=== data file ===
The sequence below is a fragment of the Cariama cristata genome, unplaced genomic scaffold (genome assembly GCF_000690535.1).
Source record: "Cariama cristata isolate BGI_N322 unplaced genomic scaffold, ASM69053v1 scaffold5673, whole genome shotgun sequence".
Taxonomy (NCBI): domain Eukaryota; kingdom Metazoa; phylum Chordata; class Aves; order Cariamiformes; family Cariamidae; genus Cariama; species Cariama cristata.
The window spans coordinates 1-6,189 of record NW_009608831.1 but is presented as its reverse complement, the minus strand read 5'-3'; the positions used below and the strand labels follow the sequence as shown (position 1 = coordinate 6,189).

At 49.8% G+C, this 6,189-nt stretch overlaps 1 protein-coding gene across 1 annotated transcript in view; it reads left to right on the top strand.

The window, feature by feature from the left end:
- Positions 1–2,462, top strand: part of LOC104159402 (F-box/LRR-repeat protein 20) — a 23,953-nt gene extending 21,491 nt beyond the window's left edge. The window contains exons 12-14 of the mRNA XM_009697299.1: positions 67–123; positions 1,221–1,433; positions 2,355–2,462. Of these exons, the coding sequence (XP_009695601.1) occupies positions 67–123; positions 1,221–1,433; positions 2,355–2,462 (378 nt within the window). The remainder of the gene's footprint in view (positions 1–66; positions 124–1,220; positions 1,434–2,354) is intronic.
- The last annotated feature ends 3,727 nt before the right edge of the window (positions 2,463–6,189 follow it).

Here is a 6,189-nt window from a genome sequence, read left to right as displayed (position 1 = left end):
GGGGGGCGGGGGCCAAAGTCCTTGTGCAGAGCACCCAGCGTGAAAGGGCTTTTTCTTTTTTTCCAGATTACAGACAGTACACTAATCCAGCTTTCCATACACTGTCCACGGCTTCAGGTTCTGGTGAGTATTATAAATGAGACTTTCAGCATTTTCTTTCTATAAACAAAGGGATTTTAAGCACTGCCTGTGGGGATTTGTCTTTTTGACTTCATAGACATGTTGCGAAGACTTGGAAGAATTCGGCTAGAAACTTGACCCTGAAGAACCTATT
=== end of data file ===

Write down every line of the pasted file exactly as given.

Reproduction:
The sequence below is a fragment of the Cariama cristata genome, unplaced genomic scaffold (genome assembly GCF_000690535.1).
Source record: "Cariama cristata isolate BGI_N322 unplaced genomic scaffold, ASM69053v1 scaffold5673, whole genome shotgun sequence".
Taxonomy (NCBI): domain Eukaryota; kingdom Metazoa; phylum Chordata; class Aves; order Cariamiformes; family Cariamidae; genus Cariama; species Cariama cristata.
The window spans coordinates 1-6,189 of record NW_009608831.1 but is presented as its reverse complement, the minus strand read 5'-3'; the positions used below and the strand labels follow the sequence as shown (position 1 = coordinate 6,189).

At 49.8% G+C, this 6,189-nt stretch overlaps 1 protein-coding gene across 1 annotated transcript in view; it reads left to right on the top strand.

The window, feature by feature from the left end:
- Positions 1–2,462, top strand: part of LOC104159402 (F-box/LRR-repeat protein 20) — a 23,953-nt gene extending 21,491 nt beyond the window's left edge. The window contains exons 12-14 of the mRNA XM_009697299.1: positions 67–123; positions 1,221–1,433; positions 2,355–2,462. Of these exons, the coding sequence (XP_009695601.1) occupies positions 67–123; positions 1,221–1,433; positions 2,355–2,462 (378 nt within the window). The remainder of the gene's footprint in view (positions 1–66; positions 124–1,220; positions 1,434–2,354) is intronic.
- The last annotated feature ends 3,727 nt before the right edge of the window (positions 2,463–6,189 follow it).

Here is a 6,189-nt window from a genome sequence, read left to right as displayed (position 1 = left end):
GGGGGGCGGGGGCCAAAGTCCTTGTGCAGAGCACCCAGCGTGAAAGGGCTTTTTCTTTTTTTCCAGATTACAGACAGTACACTAATCCAGCTTTCCATACACTGTCCACGGCTTCAGGTTCTGGTGAGTATTATAAATGAGACTTTCAGCATTTTCTTTCTATAAACAAAGGGATTTTAAGCACTGCCTGTGGGGATTTGTCTTTTTGACTTCATAGACATGTTGCGAAGACTTGGAAGAATTCGGCTAGAAACTTGACCCTGAAGAACCTATT